Approximately 12 helicopters actioning the Placer Mountain Fire Complex use Princeton airport as a home base. Photo: Bob Marsh

Heroes in the sky – fighting BC wildfires from the air

With all those helicopters in the air at once, and no radio control tower equipped with radar to track them, communication becomes key in keeping pilots safe.

In 29 years of fighting fire from the sky, Kevin Cochrane has never witnessed an accident, or even a near miss.

“They are few and far between,” he said in an interview with Black Press. “They do happen once in a while but it certainly isn’t a common thing.”

Cochrane is the air operations branch director responsible for the Placer Mountain and Snowy Mountain fires.

On any given day over the past week he has co-ordinated the activities of up to a dozen helicopters actioning the fires near Keremeos.

While the aircraft are able to refuel at a staging site closer to the fires, they fly in and out of Princeton airport shuttling crews and equipment back and forth from the fire lines.

Related: Crews mop-up Placer Mountain fire, still 90 per cent contained

BC Wildfire contracts with a number of different commercial aircraft companies, and their pilots and engineers have specific training, he said.

Their tasks include surveillance and finding access points, conducting aerial ignitions for controlled burns, and long-lining, which involves dropping nets of equipment to fire crews on the ground using lines that are anywhere from 50 to 250 feet long.

“The big one is bucketing support to drop the water,” said Cochrane.

While there have been reports this year of recreational boaters interfering with bucket crews trying to pick up water, that has not been a problem for the Placer Mountain Complex of fires, he said, as they are using remote alpine water sources.

“You wouldn’t find evidence of a human being on these lakes and rivers.”

Related: B.C. firefighters repeatedly impeded by recreational boaters on Okanagan Lake

Pilots assigned to fire crews must also be competent in hover exits, which is dropping passengers onto the ground without landing, if the terrain is too uneven to safely set down.

With all those helicopters in the air at once, and no radio control tower equipped with radar to track them, communication becomes key in keeping the pilots safe. They use radios to communicate.

“The big piece is that everyone is using the same frequency so they can stay in touch with each other.”

In the case of large fires, like those on Placer and Snowy Mountain, a coordinating pilot is put in the sky to observe aircraft activity and direct traffic.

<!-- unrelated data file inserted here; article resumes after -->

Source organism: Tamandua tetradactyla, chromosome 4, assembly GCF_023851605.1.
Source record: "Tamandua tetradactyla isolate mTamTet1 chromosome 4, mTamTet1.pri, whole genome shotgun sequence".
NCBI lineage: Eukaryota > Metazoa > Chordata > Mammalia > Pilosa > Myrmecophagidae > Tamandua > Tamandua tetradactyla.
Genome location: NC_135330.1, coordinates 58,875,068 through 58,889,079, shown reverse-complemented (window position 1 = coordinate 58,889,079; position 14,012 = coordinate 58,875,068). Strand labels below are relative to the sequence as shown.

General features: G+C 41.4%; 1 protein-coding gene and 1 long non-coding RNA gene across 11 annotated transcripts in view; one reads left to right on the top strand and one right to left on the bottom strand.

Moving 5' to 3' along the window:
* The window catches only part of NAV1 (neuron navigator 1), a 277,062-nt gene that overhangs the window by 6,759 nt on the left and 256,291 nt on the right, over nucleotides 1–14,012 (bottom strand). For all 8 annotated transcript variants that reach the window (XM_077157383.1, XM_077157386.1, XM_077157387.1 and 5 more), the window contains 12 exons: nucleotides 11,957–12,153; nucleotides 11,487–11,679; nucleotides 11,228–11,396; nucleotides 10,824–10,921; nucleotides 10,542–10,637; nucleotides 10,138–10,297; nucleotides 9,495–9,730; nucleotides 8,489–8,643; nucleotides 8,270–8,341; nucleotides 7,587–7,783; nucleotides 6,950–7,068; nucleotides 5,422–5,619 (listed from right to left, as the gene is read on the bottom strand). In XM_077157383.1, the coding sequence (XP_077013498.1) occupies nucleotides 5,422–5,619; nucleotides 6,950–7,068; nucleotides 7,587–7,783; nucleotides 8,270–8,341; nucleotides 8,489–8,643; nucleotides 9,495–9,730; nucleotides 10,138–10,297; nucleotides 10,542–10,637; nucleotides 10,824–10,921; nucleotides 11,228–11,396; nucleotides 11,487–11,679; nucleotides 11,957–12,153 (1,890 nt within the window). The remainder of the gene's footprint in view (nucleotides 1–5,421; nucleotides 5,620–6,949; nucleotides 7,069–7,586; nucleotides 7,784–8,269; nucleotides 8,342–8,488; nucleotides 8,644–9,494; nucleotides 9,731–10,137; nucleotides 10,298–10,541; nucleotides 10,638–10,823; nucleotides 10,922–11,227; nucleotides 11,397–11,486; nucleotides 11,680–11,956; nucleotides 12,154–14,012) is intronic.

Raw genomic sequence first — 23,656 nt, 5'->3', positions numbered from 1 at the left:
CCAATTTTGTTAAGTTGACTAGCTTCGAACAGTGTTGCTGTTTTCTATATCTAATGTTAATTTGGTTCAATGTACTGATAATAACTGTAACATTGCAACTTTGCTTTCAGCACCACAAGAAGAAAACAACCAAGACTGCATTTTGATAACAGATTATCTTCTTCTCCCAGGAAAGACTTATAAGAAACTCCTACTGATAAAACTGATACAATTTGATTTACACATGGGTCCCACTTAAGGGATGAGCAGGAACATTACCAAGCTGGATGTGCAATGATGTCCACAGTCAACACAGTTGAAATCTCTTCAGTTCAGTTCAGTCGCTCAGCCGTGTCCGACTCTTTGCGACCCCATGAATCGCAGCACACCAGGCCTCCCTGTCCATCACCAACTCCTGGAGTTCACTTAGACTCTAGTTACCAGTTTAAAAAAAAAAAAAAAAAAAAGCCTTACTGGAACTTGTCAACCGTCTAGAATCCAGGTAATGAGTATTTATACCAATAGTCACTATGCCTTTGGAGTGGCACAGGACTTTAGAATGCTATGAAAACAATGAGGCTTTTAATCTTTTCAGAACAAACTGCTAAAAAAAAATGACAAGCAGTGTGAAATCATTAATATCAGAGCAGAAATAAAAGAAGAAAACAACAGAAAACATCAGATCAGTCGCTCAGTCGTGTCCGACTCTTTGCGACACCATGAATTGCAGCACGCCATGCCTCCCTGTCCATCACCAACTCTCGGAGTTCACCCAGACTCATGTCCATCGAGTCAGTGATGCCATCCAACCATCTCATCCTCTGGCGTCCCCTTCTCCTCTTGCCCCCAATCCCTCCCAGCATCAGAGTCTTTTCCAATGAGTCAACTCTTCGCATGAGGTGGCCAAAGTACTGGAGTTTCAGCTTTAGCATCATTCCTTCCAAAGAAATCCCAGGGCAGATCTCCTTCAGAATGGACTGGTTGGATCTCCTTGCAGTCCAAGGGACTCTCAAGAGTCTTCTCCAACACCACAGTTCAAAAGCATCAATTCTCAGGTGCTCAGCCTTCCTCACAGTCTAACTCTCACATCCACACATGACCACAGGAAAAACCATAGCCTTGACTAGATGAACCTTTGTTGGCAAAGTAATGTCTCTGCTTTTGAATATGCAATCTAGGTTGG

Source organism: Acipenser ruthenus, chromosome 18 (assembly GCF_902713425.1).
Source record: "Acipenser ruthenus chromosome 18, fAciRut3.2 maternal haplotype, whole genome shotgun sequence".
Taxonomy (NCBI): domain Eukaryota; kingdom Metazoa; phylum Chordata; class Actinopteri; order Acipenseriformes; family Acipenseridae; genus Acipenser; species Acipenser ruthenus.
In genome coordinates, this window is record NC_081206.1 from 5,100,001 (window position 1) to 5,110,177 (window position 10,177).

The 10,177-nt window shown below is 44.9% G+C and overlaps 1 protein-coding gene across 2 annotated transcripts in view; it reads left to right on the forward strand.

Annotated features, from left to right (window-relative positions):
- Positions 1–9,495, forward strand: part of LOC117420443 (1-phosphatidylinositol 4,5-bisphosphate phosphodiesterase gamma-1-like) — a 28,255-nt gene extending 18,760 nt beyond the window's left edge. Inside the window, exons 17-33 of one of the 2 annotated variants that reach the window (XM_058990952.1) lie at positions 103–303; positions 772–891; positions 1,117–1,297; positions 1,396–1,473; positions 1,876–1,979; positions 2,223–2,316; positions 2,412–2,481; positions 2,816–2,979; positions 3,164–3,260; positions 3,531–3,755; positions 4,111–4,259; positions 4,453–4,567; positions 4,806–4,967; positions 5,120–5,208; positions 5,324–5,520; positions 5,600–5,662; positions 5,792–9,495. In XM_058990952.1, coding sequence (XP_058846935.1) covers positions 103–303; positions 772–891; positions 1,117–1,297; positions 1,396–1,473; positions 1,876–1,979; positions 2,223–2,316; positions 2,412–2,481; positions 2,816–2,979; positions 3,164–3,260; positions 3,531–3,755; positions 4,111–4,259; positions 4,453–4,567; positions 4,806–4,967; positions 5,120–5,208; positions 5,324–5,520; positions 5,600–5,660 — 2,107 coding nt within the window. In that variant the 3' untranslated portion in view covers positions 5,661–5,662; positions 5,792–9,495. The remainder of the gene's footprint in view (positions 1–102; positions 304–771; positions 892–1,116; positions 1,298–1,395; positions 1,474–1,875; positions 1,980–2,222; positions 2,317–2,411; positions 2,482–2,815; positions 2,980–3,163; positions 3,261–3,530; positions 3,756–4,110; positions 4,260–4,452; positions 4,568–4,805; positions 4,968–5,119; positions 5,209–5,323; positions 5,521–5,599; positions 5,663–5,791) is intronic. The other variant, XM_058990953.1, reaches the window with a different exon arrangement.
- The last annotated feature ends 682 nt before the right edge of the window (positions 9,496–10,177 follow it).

The maneuvers are not without risk, he said, and the environment demands constant adjustment to conditions.

“They called in the retardant bomber the other day on Snowy but they couldn’t get in. The winds were all over the place and it was smokey quite quickly. The didn’t have the visibility to drop.”

While Cochrane is not a pilot he has logged more air miles than many of the people flying for him today.

“It’s an interesting job.”

Related: No B.C. region left untouched with 462 wildfires burning

To report a typo, email:
publisher@similkameenspotlight.com
.



andrea.demeer@similkameenspotlight.com

Like us on Facebook and follow us on Twitter.

Just Posted

Your candidates for Mayor and Council

The two candidates running for Kimberley Mayor and the 15 running for… Continue reading

Full house attends Council candidates forum

The Kimberley Chamber of Commerce held an All Candidates Forum at McKim… Continue reading

Election signs are being tampered with in Kimberley

Kimberley City Council candidate Michelle Nex is frustrated that someone is pulling… Continue reading

‘Police are ready’ for legal pot, say Canadian chiefs

But Canadians won’t see major policing changes as pot becomes legal

RCMP make arrests after crime spree

Two B.C. residents are in custody after evading police in Fernie and… Continue reading

Rick Mercer says pot is ‘excruciatingly boring’

Comedian hopes Canadians will move onto something else once marijuana is legalized

Canada Post union issues strike notice; rotating strikes could begin Monday

Union says rotating strikes will begin if agreements aren’t reached with bargaining units

Carole James avoids questions on B.C.’s payroll tax (with video)

Green MLA Adam Olsen cites huge tax increase for local business

Three Nelson marijuana dispensaries to remain open after legalization

Nelson’s police chief has no plans to close them down

2 charged for feeding B.C. bear Tim Horton’s timbits

Court documents show that Randy Scott and Megan Hiltz have both been charged with feeding or attempting to feed dangerous wildlife.

Killer-rapist Paul Bernardo set for parole bid after 25 years in prison

Bernardo’s parole hearing at the Bath Institution is expected to attract numerous observers

Feds aiming to select preferred design for $60B warships by end of month

Defence insiders say the government wants to select a design by the end of the month from among three options submitted by several of the largest defence and shipbuilding companies in the world.

B.C. city wants control over its cannabis advertising rules

Without a say, towns and cities risk Washington-State-style flood of advertising, proponent says

Defence cautions against mob justice in Calgary child neglect trial

Jennifer and Jeromie Clark of Calgary have pleaded not guilty to criminal negligence causing death

Most Read